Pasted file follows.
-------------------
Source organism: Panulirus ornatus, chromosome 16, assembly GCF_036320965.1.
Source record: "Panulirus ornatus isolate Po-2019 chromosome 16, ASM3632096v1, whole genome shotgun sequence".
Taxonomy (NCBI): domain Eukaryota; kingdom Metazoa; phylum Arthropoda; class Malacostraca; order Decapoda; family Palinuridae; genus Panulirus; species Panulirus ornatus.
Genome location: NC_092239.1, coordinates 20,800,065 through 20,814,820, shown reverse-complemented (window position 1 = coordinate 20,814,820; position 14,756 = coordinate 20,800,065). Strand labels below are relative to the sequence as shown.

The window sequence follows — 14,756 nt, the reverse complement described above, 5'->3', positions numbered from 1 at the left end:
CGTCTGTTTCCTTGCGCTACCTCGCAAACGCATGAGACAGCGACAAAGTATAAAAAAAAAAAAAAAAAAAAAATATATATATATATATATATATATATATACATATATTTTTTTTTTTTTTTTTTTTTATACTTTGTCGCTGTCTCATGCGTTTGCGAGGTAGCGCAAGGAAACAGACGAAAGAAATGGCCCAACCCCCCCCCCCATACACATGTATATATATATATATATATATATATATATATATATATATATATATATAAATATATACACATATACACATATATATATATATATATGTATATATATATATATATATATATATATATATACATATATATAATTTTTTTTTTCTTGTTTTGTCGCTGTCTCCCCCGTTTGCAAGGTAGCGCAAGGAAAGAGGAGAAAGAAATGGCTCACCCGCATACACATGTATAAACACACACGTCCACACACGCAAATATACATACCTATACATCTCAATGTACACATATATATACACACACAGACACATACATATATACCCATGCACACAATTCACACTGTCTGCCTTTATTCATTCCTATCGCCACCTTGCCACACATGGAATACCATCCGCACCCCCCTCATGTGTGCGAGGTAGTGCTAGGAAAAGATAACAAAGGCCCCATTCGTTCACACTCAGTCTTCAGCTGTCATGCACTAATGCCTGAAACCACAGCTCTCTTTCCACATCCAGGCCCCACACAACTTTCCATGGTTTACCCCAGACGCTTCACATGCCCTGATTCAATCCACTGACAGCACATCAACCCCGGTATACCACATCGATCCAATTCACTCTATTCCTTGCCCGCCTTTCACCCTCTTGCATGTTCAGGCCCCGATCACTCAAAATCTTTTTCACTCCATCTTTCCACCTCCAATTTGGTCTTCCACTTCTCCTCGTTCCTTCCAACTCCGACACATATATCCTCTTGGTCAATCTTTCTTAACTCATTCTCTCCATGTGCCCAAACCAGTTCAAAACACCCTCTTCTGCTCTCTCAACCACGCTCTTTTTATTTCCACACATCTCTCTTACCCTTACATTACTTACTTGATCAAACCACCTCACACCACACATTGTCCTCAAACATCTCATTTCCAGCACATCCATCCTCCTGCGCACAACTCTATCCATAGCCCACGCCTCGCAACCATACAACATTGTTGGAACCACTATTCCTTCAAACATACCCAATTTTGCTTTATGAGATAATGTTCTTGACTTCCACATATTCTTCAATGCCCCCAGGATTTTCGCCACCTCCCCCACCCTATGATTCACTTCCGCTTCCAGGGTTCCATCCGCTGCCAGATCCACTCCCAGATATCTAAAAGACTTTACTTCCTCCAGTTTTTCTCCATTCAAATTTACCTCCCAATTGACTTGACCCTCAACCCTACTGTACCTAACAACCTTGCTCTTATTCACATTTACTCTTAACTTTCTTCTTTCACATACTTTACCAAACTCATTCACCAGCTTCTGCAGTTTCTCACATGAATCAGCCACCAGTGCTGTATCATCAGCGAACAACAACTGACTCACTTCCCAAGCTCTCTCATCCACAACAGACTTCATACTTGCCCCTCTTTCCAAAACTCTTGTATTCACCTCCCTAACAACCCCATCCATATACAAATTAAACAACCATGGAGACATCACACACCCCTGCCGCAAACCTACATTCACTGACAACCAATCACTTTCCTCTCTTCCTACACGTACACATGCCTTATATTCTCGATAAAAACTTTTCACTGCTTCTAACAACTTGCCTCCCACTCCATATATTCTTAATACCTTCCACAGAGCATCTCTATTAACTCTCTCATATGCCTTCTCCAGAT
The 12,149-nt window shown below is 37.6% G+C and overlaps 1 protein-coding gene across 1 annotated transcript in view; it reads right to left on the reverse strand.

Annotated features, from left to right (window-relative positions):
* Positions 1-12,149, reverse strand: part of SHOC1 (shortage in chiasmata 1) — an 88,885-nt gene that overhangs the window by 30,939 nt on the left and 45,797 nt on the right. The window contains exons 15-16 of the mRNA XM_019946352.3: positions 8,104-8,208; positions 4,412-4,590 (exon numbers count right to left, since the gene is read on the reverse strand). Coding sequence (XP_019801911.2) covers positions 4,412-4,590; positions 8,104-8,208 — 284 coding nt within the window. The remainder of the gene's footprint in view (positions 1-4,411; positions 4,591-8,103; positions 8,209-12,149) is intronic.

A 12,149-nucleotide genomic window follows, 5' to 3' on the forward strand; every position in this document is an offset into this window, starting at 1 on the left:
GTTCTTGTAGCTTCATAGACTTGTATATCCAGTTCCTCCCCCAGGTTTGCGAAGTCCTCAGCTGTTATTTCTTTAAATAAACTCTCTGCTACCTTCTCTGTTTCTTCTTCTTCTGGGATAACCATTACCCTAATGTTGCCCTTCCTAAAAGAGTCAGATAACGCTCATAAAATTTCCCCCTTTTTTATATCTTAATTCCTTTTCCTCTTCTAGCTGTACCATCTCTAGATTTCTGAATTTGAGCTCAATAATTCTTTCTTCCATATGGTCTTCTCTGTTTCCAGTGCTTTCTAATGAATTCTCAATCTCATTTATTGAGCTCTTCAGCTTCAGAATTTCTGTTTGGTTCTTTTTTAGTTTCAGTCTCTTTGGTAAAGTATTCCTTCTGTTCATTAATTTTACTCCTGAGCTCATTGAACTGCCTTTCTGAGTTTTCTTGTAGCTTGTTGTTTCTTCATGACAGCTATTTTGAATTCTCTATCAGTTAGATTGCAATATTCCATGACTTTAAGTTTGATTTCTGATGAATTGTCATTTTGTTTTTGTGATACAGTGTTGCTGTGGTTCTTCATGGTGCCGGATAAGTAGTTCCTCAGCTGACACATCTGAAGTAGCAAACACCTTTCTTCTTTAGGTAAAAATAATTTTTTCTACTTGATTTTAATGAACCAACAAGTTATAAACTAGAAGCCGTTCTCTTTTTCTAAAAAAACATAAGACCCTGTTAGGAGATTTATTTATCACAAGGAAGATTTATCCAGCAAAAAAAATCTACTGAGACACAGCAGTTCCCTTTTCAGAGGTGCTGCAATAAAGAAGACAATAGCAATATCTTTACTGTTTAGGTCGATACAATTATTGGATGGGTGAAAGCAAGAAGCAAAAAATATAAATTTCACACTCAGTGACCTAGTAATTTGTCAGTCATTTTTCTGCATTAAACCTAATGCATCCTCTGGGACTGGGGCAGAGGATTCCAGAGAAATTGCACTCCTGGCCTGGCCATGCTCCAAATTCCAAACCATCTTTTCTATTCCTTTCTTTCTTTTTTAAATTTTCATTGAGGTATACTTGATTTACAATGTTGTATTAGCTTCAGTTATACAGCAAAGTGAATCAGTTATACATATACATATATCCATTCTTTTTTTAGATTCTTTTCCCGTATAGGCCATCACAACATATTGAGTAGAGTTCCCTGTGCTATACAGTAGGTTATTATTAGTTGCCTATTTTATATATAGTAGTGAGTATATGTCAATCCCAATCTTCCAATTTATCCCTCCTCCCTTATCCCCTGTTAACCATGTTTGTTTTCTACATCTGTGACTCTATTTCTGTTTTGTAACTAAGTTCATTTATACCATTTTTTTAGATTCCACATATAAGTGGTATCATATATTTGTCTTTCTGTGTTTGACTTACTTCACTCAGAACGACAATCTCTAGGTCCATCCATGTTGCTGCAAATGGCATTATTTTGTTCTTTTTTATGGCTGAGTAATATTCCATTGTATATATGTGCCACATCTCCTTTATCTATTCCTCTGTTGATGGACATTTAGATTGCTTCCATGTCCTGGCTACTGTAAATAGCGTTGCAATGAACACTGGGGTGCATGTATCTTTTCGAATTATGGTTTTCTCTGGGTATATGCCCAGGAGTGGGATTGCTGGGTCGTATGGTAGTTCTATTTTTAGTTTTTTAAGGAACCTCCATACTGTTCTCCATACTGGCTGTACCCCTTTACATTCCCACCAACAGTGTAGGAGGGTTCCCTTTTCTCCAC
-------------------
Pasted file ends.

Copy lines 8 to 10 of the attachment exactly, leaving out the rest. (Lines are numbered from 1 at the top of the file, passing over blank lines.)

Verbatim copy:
Annotated features, from left to right (window-relative positions):
* Positions 1-12,149, reverse strand: part of SHOC1 (shortage in chiasmata 1) — an 88,885-nt gene that overhangs the window by 30,939 nt on the left and 45,797 nt on the right. The window contains exons 15-16 of the mRNA XM_019946352.3: positions 8,104-8,208; positions 4,412-4,590 (exon numbers count right to left, since the gene is read on the reverse strand). Coding sequence (XP_019801911.2) covers positions 4,412-4,590; positions 8,104-8,208 — 284 coding nt within the window. The remainder of the gene's footprint in view (positions 1-4,411; positions 4,591-8,103; positions 8,209-12,149) is intronic.

A 12,149-nucleotide genomic window follows, 5' to 3' on the forward strand; every position in this document is an offset into this window, starting at 1 on the left: